I want CassandraCollections to help make women of all ages feel beautiful, confident and special. Jewelry is the ultimate symbol of femininity and a way for us to show our individual personalities to the world.
–Cassandra King Polidori
Nearly 10 years ago, I came to an unforeseen impasse in my career. I had to decide whether I should return to my previous field in which I was trained and comfortable or take a huge leap of faith and pursue something completely new: designing jewelry. It was the most terrifying thing I’ve ever done, but I can’t imagine doing anything else now.
CassandraCollections ‘Aurelia Earrings’ seen on the runway at Fashion X Austin, 2019
What makes you unique in your industry?
I have worn jewelry my whole life and never once been repeatedly complimented about a particular piece, until I started creating my own. When I designed the first CassandraCollections ring, I was being stopped everywhere I went—from a boutique while out shopping, to Whole Foods while out getting groceries. This made me realize I had something that stood apart in the industry, and it’s why I continued expanding my jewelry line. Every piece is still handmade, no molding or casting, which makes each piece unique. It’s something everyone wants and appreciates in jewelry.
What is one way you hope to impact your community in the future, either personally or professionally?
My Texas community has propelled me to where I am today, so as a born-and-raised Texan, it’s extremely important for me to give back to my community. I donate over $10,000 worth of jewelry every year to Texas charities and give my time and energy to various Austin charities throughout the year. My hope is to give back more and more as my company continues to grow.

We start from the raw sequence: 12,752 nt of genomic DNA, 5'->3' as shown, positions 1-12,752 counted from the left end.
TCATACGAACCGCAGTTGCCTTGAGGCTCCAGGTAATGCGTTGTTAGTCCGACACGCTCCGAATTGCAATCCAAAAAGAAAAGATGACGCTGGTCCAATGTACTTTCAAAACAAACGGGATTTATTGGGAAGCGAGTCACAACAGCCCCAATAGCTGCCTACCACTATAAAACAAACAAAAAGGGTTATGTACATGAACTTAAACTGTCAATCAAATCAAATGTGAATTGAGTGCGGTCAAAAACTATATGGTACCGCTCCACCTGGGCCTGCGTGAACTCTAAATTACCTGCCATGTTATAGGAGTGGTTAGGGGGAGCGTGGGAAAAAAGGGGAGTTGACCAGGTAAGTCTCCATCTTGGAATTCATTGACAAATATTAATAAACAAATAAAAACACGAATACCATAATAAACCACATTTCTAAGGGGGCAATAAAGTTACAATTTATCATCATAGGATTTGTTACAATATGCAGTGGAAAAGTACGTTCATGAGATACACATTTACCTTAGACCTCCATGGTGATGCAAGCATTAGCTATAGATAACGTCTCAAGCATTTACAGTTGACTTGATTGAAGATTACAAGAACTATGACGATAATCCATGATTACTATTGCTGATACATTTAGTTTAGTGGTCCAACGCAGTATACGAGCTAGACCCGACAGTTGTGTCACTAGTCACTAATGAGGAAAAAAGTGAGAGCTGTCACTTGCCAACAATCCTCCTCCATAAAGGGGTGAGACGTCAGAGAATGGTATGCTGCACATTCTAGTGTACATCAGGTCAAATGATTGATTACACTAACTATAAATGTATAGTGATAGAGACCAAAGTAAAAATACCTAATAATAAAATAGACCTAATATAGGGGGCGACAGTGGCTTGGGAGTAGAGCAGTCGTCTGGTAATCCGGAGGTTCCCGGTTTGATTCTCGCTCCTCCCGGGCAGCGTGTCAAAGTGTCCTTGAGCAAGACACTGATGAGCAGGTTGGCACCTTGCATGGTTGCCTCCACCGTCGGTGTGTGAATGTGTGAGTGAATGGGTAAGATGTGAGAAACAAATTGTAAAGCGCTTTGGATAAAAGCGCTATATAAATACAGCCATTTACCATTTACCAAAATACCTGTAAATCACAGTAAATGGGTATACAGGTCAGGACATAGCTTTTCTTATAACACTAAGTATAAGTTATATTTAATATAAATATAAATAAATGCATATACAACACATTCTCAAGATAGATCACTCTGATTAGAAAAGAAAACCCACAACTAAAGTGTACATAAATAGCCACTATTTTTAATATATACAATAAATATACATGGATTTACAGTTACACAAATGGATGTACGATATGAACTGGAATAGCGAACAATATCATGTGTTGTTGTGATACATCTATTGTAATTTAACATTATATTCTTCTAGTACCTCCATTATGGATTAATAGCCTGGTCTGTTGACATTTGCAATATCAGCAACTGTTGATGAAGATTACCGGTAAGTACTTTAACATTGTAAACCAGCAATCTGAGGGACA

Cassandra and her daughter, Aurelia.
If you could sit down with any woman in the world–either from history or who is currently living–who would that be and what would you discuss with her?
I think it would be Audrey Hepburn. To me, she is the definition of poise, grace and elegance. And what I find most admirable, is how she used her fame later in life to improve the lives of so many through her humanitarian work. She won the Presidential Medal of Freedom for her work with UNICEF, and would have done so much more if she had not lost her battle with cancer at the young age of 63. If I could choose two, I’d have to say my grandmother, Nana. I’d give anything to talk to her one more time and introduce her to my daughter and husband. She was an incredible woman and worked hard for her family all of her life, always with a smile on her face. She is my ultimate hero.